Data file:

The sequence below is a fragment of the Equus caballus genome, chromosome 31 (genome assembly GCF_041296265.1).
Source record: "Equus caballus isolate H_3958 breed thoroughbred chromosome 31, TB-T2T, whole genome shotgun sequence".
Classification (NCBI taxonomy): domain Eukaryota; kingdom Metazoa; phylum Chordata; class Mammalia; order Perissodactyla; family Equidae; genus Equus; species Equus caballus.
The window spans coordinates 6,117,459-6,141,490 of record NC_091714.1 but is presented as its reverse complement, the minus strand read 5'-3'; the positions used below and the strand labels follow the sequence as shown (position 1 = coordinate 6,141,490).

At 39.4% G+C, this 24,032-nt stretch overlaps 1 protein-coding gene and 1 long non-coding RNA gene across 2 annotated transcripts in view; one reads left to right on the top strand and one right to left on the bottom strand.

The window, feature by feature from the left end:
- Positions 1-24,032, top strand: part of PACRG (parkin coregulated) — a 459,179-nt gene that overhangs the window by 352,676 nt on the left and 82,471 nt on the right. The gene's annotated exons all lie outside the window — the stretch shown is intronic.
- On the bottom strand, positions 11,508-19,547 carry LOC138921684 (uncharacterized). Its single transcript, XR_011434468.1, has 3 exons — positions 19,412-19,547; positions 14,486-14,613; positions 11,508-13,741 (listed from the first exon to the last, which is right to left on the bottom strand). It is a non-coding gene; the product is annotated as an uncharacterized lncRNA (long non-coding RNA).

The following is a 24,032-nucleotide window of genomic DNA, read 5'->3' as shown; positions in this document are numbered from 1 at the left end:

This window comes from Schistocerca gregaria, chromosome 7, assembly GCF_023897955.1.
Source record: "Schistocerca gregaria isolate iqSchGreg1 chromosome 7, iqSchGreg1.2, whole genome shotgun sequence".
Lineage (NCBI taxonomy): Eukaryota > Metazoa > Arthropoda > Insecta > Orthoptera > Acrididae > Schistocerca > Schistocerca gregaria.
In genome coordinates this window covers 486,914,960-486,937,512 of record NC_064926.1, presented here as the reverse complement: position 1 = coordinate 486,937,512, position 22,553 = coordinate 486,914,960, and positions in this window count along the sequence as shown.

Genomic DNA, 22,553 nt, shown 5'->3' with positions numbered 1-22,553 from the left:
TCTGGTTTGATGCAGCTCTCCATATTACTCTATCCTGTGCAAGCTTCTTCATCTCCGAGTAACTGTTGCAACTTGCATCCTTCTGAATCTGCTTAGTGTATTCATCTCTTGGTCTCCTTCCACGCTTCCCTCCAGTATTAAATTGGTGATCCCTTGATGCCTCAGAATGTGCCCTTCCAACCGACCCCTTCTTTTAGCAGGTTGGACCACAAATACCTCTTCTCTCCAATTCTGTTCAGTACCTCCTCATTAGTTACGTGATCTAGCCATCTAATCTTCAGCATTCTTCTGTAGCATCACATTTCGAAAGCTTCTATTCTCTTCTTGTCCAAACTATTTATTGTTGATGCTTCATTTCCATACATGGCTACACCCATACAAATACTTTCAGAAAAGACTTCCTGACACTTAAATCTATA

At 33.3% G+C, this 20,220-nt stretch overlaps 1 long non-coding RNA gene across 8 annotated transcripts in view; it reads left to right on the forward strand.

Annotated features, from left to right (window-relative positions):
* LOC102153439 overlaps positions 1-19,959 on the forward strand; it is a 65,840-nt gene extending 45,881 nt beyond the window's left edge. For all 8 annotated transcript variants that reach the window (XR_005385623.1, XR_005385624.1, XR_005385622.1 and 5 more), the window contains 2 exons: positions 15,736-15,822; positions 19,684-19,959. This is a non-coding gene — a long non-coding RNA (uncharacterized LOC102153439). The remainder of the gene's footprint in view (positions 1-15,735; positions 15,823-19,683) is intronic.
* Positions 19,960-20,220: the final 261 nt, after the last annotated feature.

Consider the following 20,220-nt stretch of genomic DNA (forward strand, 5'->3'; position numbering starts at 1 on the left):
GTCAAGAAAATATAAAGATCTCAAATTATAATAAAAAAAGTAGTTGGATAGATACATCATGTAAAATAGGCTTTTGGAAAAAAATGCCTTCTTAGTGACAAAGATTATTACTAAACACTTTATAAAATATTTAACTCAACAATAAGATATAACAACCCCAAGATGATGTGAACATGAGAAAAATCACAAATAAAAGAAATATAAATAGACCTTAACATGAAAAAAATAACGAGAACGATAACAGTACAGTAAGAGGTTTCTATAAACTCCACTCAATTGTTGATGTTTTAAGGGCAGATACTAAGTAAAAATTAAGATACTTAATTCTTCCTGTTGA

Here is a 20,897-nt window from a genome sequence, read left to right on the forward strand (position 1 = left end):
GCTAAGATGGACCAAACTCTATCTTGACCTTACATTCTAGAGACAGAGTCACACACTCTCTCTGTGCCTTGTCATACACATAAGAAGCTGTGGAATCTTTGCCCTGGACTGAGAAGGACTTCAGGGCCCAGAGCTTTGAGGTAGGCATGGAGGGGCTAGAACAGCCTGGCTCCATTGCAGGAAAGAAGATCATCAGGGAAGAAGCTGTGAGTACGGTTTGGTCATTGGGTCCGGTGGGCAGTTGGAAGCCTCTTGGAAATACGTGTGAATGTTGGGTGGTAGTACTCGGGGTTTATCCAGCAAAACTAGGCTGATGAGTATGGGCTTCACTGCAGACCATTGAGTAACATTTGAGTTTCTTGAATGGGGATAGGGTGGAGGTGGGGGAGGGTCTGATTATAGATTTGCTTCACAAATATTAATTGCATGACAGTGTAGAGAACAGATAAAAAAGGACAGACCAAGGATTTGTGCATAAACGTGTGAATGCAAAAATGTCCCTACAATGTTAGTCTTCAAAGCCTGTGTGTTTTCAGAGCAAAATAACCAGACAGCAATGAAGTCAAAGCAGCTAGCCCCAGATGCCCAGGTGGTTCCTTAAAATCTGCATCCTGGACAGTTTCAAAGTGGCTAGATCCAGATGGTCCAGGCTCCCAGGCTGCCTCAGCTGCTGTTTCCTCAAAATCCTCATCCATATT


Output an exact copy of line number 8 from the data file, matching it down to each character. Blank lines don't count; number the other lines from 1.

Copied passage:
- On the bottom strand, positions 11,508-19,547 carry LOC138921684 (uncharacterized). Its single transcript, XR_011434468.1, has 3 exons — positions 19,412-19,547; positions 14,486-14,613; positions 11,508-13,741 (listed from the first exon to the last, which is right to left on the bottom strand). It is a non-coding gene; the product is annotated as an uncharacterized lncRNA (long non-coding RNA).